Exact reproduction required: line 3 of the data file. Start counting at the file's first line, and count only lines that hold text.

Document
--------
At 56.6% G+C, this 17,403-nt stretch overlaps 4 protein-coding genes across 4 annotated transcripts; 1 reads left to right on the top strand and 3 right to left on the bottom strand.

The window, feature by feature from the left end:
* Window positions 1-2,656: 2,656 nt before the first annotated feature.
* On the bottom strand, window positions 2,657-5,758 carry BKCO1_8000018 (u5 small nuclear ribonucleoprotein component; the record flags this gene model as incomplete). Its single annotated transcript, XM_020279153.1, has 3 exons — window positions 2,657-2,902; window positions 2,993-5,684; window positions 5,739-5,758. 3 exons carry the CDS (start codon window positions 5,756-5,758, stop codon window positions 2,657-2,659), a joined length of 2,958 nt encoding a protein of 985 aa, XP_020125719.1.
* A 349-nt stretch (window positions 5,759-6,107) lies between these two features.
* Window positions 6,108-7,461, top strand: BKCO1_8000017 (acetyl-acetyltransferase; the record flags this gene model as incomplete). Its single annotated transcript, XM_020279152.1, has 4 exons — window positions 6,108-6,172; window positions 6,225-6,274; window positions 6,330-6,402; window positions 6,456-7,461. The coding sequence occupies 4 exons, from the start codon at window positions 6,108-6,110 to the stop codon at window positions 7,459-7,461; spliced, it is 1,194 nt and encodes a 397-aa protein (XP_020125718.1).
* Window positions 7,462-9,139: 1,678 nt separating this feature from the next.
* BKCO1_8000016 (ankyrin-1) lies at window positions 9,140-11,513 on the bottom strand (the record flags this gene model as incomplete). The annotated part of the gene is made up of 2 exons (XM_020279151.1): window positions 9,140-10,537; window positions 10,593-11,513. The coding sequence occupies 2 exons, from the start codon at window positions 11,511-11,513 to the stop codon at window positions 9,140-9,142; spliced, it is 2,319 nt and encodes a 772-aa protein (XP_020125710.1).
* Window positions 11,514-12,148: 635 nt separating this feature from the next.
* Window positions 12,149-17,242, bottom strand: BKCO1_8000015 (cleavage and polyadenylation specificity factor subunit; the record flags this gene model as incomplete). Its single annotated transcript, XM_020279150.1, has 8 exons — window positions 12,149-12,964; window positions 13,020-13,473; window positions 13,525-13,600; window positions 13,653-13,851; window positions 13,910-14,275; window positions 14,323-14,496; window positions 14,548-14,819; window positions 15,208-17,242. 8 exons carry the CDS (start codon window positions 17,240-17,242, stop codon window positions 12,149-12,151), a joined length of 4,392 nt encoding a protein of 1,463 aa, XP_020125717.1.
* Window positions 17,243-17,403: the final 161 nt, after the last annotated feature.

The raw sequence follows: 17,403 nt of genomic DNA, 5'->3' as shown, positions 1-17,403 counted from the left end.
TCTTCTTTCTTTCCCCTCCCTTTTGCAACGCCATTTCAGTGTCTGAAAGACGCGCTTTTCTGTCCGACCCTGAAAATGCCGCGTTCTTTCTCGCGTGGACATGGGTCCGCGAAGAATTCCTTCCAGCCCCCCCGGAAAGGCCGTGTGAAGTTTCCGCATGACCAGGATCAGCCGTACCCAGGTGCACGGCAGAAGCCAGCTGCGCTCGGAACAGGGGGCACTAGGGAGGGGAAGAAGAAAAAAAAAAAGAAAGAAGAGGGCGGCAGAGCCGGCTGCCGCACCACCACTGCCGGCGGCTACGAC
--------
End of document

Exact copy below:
* Window positions 1-2,656: 2,656 nt before the first annotated feature.